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Former Oracle president: Software landscape has changed

Former Oracle president: Software landscape has changed

Although the economic landscape of the enterprise software industry has changed, there are still opportunities for those who adapt, said Ray Lane, venture capitalist and former Oracle president, at the Software 2006 conference in California, on Tuesday.

Lane at first presented a dire picture of the industry, noting that growth has slowed and the profit pool has shrunk. Currently, 85 percent of revenues are concentrated among 15 companies, with three companies making most of the profit. And one company, Microsoft, generates most of that profit, Lane said. Lane is a general partner at Kleiner Perkins Caufield & Byers and was both president and COO at Oracle.

Customers, meanwhile, are dissatisfied with software companies that do not understand their business and want to sell them more of the past, Lane said. For example, customers are wondering why they must for pay maintenance fees to fix bugs in the software companies' software.

"The customers just aren't happy with this industry and are unhappy with what they're seeing in products and unhappy with what they're seeing in services and the industry's understanding of their business," Lane said.

Also, countries such as India and China are producing far more computer science engineers than the United States, Lane said. The United States is no longer dominant.

"We've got to put more people in the industry or get more engineers from India and China to be here," Lane said. Additionally, investments are being made in those countries, he said.

"I believe that the enterprise software industry is at a crossroads," Lane said.

"Its economic structure may be unsustainable," Lane added. Companies can no longer spend 50 to 60 percent of budgets in marketing or 25 percent in research and development if they are a small company, he said.

Despite the negative outlook, there is opportunity, with a demand for IT professionals that outstrips supply and IT budgets rising, Lane said. Venture capital money also is there.

"I'm shocked that we're still seeing $5 billion of VC go into software," Lane said.

To succeed, companies must adopt new models such as software as a service, Lane said. Innovation is also crucial. Software companies also need to find the "white space," meeting a need that is not yet being met. Enterprises still have a lot of manual decision making for automating, he said. Also, individual value must be generated by software, Lane said.

Business models need to feature a low barrier to entry and even offer software for free and then seek a return later.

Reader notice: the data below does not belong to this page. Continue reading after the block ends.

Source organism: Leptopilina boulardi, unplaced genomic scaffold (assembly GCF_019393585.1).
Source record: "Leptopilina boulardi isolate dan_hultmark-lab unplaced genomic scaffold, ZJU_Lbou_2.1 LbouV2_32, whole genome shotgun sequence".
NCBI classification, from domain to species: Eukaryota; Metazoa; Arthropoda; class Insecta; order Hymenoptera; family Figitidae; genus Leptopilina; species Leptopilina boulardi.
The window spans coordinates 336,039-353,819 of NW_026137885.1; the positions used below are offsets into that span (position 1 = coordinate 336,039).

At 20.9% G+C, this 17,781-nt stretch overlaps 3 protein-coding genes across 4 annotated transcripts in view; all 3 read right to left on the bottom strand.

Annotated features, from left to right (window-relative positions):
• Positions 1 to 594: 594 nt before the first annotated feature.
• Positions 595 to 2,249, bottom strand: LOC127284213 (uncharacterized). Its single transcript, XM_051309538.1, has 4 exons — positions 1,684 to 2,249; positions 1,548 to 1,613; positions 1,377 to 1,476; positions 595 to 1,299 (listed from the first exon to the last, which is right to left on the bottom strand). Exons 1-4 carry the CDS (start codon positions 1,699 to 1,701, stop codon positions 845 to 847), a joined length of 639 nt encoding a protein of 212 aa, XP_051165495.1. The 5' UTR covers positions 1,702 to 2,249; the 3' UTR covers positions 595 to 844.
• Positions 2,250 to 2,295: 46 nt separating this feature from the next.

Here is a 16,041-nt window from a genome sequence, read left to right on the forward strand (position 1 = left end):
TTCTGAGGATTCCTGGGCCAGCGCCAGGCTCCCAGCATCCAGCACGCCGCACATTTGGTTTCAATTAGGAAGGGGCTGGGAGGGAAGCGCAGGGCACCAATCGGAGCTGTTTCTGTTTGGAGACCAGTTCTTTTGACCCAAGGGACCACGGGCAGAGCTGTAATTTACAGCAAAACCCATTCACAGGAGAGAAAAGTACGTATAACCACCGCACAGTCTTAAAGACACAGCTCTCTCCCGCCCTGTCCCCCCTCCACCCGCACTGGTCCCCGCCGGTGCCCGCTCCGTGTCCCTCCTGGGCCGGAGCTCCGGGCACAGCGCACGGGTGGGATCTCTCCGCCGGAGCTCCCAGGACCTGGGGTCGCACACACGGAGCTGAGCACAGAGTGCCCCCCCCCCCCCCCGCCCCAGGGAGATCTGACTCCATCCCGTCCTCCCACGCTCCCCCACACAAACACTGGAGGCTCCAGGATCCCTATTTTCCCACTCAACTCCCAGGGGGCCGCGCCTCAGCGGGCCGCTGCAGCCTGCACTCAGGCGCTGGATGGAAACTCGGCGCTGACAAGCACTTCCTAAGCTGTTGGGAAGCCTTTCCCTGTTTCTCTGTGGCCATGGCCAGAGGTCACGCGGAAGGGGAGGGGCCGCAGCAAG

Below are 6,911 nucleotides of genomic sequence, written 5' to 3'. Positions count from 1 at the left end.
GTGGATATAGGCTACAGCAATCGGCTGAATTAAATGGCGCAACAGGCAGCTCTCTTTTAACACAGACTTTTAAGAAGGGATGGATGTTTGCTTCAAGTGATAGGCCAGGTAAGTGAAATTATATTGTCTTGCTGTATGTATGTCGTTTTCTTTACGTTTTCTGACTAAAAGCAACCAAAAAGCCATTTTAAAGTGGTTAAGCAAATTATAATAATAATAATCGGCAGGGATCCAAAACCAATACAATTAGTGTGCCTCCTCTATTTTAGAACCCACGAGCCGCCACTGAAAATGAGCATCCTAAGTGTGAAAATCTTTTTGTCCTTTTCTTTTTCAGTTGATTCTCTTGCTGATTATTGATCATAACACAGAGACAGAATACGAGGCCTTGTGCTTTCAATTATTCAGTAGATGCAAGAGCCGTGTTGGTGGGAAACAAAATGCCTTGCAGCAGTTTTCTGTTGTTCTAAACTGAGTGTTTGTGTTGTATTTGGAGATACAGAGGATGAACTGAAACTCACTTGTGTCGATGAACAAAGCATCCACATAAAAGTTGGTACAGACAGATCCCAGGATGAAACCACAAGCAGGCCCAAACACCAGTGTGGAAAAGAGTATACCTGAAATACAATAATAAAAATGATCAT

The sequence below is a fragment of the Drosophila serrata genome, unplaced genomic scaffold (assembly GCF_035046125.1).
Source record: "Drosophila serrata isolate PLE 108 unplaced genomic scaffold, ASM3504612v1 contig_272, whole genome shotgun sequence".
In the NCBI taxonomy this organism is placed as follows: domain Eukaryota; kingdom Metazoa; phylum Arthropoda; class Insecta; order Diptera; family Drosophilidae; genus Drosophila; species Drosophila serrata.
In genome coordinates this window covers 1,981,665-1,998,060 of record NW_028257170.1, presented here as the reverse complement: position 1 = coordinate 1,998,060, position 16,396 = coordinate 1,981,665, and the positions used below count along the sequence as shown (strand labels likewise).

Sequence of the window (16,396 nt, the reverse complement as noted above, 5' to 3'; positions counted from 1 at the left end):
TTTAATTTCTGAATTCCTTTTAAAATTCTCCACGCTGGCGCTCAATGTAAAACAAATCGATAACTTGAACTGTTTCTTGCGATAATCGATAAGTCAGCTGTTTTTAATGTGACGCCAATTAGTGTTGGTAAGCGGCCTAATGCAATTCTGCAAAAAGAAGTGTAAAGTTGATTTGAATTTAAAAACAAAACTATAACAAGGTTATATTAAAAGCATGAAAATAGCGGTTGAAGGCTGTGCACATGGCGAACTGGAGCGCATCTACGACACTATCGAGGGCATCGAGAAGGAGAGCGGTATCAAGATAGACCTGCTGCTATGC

Lane cited seven "laws" for companies looking ahead in enterprise software:

-- Serve an individual need.

-- Seek viral, organic adoption.

-- Provide contextualized, personal information.

-- Require no data entry or training.

-- Deliver instantaneous value.

-- Utilize the community and social relationships to understand the user.

-- Require a minimum IT footprint.

Technologies such as WebEx and Skype abide by these laws, Lane said.

Web-enabled capabilities now seen as geared toward consumers must be introduced to the enterprise, he said. Enterprise software was built for individual use in the 1990s; now it must be geared toward collaboration, with technologies such as wikis, he said.

The Web, meanwhile, is based on modality. Lane cited technologist Bill Joy's concept of six Webs: the near Web, at the desktop; the far Web, for entertainment; the here Web, with devices such as PDAs; the weird Web, with Web-enabling of devices such as cars; device-to-device communication; and business-to-business communication. These modalities will lead to Web-driven capabilities being introduced into the enterprise, Lane said.

Noting the trend toward open source companies such as MySQL, which feature a service model, Lane said he did not see these companies challenging the database giants Oracle, Microsoft, and IBM. These larger vendors still can pour billions into research and development, Lane said.

Earlier on Tuesday, M.R. Rangaswami, founder of The Sand Hill Group, which is producing the conference, said Web 2.0 technologies now used in consumer applications, such as wikis and podcasts, will be introduced to the enterprise. "I think Web 2.0 technologies are really going to get profitable when they're used in the enterprise context," Rangaswami said.

Whereas consumers will not pay for podcasts or wikis, enterprises will if shown value, he said.


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